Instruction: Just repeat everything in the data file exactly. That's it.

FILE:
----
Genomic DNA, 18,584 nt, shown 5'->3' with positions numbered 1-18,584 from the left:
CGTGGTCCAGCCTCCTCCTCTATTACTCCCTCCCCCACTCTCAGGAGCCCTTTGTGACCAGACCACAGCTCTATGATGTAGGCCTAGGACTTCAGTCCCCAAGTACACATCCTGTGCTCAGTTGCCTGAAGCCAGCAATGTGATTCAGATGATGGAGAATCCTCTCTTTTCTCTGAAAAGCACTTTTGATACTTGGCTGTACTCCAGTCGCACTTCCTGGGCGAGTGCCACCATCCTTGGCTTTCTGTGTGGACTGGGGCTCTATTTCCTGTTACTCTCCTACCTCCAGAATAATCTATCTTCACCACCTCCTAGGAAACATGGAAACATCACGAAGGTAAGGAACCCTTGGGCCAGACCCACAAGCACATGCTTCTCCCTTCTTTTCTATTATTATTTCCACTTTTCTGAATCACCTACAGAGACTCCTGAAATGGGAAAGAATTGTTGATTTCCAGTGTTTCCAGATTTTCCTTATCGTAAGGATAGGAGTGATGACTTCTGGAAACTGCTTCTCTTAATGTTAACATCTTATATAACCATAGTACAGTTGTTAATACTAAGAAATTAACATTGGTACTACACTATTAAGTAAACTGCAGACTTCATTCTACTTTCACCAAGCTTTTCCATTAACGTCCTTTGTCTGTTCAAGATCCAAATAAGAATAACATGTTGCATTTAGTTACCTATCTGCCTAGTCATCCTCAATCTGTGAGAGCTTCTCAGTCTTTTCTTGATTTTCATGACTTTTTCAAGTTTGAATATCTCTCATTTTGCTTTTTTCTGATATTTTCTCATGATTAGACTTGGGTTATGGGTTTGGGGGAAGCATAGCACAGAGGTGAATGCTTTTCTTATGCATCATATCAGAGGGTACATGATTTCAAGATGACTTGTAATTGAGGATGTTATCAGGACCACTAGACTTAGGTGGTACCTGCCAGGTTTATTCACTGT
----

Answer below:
Genomic DNA, 18,584 nt, shown 5'->3' with positions numbered 1-18,584 from the left:
CGTGGTCCAGCCTCCTCCTCTATTACTCCCTCCCCCACTCTCAGGAGCCCTTTGTGACCAGACCACAGCTCTATGATGTAGGCCTAGGACTTCAGTCCCCAAGTACACATCCTGTGCTCAGTTGCCTGAAGCCAGCAATGTGATTCAGATGATGGAGAATCCTCTCTTTTCTCTGAAAAGCACTTTTGATACTTGGCTGTACTCCAGTCGCACTTCCTGGGCGAGTGCCACCATCCTTGGCTTTCTGTGTGGACTGGGGCTCTATTTCCTGTTACTCTCCTACCTCCAGAATAATCTATCTTCACCACCTCCTAGGAAACATGGAAACATCACGAAGGTAAGGAACCCTTGGGCCAGACCCACAAGCACATGCTTCTCCCTTCTTTTCTATTATTATTTCCACTTTTCTGAATCACCTACAGAGACTCCTGAAATGGGAAAGAATTGTTGATTTCCAGTGTTTCCAGATTTTCCTTATCGTAAGGATAGGAGTGATGACTTCTGGAAACTGCTTCTCTTAATGTTAACATCTTATATAACCATAGTACAGTTGTTAATACTAAGAAATTAACATTGGTACTACACTATTAAGTAAACTGCAGACTTCATTCTACTTTCACCAAGCTTTTCCATTAACGTCCTTTGTCTGTTCAAGATCCAAATAAGAATAACATGTTGCATTTAGTTACCTATCTGCCTAGTCATCCTCAATCTGTGAGAGCTTCTCAGTCTTTTCTTGATTTTCATGACTTTTTCAAGTTTGAATATCTCTCATTTTGCTTTTTTCTGATATTTTCTCATGATTAGACTTGGGTTATGGGTTTGGGGGAAGCATAGCACAGAGGTGAATGCTTTTCTTATGCATCATATCAGAGGGTACATGATTTCAAGATGACTTGTAATTGAGGATGTTATCAGGACCACTAGACTTAGGTGGTACCTGCCAGGTTTATTCACTGT